Opinion: We don’t need to wait for Covid-19 to be over to plan a better economy

Maya da Souza and Farhana Yamin, "lifestyle changes we have adopted as a result of Covid-19 show how

Maya da Souza and Farhana Yamin, "lifestyle changes we have adopted as a result of Covid-19 show how we can shift towards a low carbon lifestyle." - Credit: Archant


Covid-19 has forced every country in the world to take radical action and enact emergency lockdown legislation to safeguard people’s health.

There has been tragedy and isolation for many families, and many are rightly worried about their finances. But we’ve also shown how quickly we can adapt. Many are rising to the challenges by developing new skills as well as taking time to care for each other by setting up mutual aid groups. We want to use our column this week to reflect on the other global crisis facing us - the climate emergency.

A year ago, we focused on how people power, in the form of protests, forced the UK parliament to declare a national climate and ecological emergency on May 1, leading to outcomes such as a climate action plan to make Camden net zero carbon by 2030. A draft of the 2020-2025 plan outlining priority projects and programs has completed public consultation and is being finalised.

People power isn’t all about protests. People also have the power and imagination to come up with the solutions. For example, Camden Council’s work has been supported by active citizens keen to help reimagine a greener, more inclusive and fairer Camden. In November 2019, a coalition of groups set up a high-street pop up community café at 315 Kentish Town Road called Camden Think & Do. Over 100 events have been held by Think and Do members and projects are under way to reduce car use, rewild our streets and public spaces, and to tackle our throw-away culture, ranging from fast fashion, food waste and single use plastics.

Lockdown is triggering new forms of people power. The lifestyle changes we have adopted as a result of Covid-19 – limiting shopping to essentials, less use of cars and no flying, and greater use of online communications – show how we can shift towards a low carbon lifestyle. People make more use of local shops. Locally sourced, more resilient and less wasteful food and agriculture systems could have a number of benefits.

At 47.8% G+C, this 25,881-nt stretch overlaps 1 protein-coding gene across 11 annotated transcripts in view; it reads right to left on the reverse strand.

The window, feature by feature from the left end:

Covid-19, like climate impacts, is disproportionately harming poor people and more vulnerable sections of our communities, like the elderly, Black and ethnic minorities and those living in highly polluted areas. Social justice and basic fairness mean tackling these threats in a timely way. Bold climate action that would clean up polluted air and bring about cleaner forms of public transport goes hand in hand with having a healthier population. The principles of a just transition for workers, which once seemed fanciful when put forward by climate campaigners, are now being taken up as governments upgrade public health systems.

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Public support for ambitious climate action remains high as people are realizing there are so many synergies between safeguarding our “home”, our planet, and our health. We don’t need to wait for Covid-19 to be “over” to learn lessons about building a better economy than the nature depleting and socially unjust one we lived in before. It is time to ramp up action. We need people to shape how billions of pounds of government money should be spent and what kind of businesses need to be bailed out and on what terms. We need to ensure the trillions that will be spent to stimulate the economy will set us on a path that is healthier and protects both people and our planet.

• Maya de Souza is a former Camden councillor and is chairman of Dartmouth Park Neighbourhood Forum. Farhana Yamin is a climate change lawyer and coordinator of Think & Do Camden. They host Dartmouth Park Talks, a platform for dialogue and discussion on the issues facing our local and global community.